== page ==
Standards, benchmarks, sample performance assessments, and rubrics were written in plain language, understandable to primary audience (teachers) and secondary audiences (students and parents).
Benchmarks were written as describing “proficient.” Attention was paid to the taxonomic level of the benchmarks so that they would appropriately scaffold and challenge students.
Implementable—The benchmarks were written with consideration of the delivery of instruction (integrated elementary curriculum, required and elective courses at the secondary level)
Benchmarks and sample performance assessments were written to be measurable through the examination of student work from which valid inferences about student learning could be made
HCPS III: Standards for all Students
The Hawaii Content and Performance Standards III describe educational targets in all nine content areas for ALL students in grades K-5. All students, therefore, are expected to be given the opportunity to meet all of the K-5 HCPS III standards. At the secondary level, however, the standards describe different things in different content areas. For the four CORE content areas (Language Arts, Mathematics, Science and Social Studies) the standards describe expectations for all students, since all students are expected to take certain required courses in these areas. For the extended core (Health, Physical Education, Fine Arts, World Languages, and Career and Technical Education) they describe a continuum that should be expected by students who choose courses in these areas as electives. It should be emphasized that ALL courses, required or elective, are standards-based and are part of the Hawaii Standards System.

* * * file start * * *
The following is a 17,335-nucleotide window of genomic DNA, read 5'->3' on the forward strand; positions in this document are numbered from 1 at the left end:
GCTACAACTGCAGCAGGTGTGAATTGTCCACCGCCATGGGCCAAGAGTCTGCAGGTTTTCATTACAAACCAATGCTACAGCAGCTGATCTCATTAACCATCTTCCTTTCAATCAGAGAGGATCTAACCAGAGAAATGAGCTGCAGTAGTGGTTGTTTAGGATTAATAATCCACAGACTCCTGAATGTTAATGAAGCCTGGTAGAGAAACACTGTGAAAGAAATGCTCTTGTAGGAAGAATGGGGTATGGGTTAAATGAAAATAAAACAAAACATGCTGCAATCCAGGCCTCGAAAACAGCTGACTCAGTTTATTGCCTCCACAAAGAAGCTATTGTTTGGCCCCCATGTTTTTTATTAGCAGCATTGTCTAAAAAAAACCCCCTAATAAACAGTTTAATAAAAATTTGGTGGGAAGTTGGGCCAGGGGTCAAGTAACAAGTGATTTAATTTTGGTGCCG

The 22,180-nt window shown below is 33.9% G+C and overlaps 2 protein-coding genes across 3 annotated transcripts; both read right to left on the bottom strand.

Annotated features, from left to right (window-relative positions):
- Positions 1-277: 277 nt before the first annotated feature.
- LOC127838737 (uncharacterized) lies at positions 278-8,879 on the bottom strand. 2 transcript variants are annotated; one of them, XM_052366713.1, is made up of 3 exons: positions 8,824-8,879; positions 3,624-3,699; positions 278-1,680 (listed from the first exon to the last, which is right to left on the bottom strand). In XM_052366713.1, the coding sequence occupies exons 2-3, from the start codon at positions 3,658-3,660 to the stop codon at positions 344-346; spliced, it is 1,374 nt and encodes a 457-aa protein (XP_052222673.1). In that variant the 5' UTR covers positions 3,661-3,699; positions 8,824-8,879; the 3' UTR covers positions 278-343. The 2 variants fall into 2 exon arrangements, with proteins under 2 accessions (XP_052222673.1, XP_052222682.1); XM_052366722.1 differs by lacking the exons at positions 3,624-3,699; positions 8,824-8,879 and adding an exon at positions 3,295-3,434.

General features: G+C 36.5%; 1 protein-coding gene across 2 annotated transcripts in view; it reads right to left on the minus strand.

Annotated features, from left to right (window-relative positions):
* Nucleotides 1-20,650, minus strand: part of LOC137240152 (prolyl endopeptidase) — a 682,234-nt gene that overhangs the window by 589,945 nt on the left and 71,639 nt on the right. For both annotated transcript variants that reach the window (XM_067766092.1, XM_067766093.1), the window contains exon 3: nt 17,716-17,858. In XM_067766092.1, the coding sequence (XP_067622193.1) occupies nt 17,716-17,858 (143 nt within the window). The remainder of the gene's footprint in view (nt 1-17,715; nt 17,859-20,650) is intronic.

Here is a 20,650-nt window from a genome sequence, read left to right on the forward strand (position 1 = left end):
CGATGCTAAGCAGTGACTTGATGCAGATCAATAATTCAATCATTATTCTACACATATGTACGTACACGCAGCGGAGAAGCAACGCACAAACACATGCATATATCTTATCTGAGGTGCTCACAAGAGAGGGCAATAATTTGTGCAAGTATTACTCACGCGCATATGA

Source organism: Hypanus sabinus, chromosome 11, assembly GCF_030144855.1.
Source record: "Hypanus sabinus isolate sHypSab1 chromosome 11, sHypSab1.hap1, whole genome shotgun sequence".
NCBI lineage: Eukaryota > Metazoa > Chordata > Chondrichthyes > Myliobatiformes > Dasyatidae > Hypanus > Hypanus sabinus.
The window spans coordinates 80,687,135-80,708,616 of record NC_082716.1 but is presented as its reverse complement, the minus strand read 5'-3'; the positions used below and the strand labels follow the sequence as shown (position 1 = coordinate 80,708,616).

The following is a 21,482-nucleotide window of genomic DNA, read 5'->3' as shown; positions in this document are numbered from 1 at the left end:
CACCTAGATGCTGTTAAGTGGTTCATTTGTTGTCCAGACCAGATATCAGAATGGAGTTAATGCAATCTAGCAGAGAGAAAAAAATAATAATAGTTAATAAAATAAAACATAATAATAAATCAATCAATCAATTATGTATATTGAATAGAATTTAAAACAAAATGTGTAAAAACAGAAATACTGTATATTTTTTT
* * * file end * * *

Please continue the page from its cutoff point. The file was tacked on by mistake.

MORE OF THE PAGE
Characteristics of Grades K-2: Acquiring the foundational skills
In the primary grades (K-2) the standards identify foundational content and skills. Instruction supports the acquisition of these very important skills, knowledge, and content. Children at these grade levels should be exposed to meaningful activities that support language and vocabulary development. Scaffolding learning is essential. Creating many varied opportunities to learn, practice and demonstrate skills is the focus of early elementary education. Teaching is structured and learning takes place in a more controlled, systematic context. As they learn and mature, children become increasing independent of the teacher.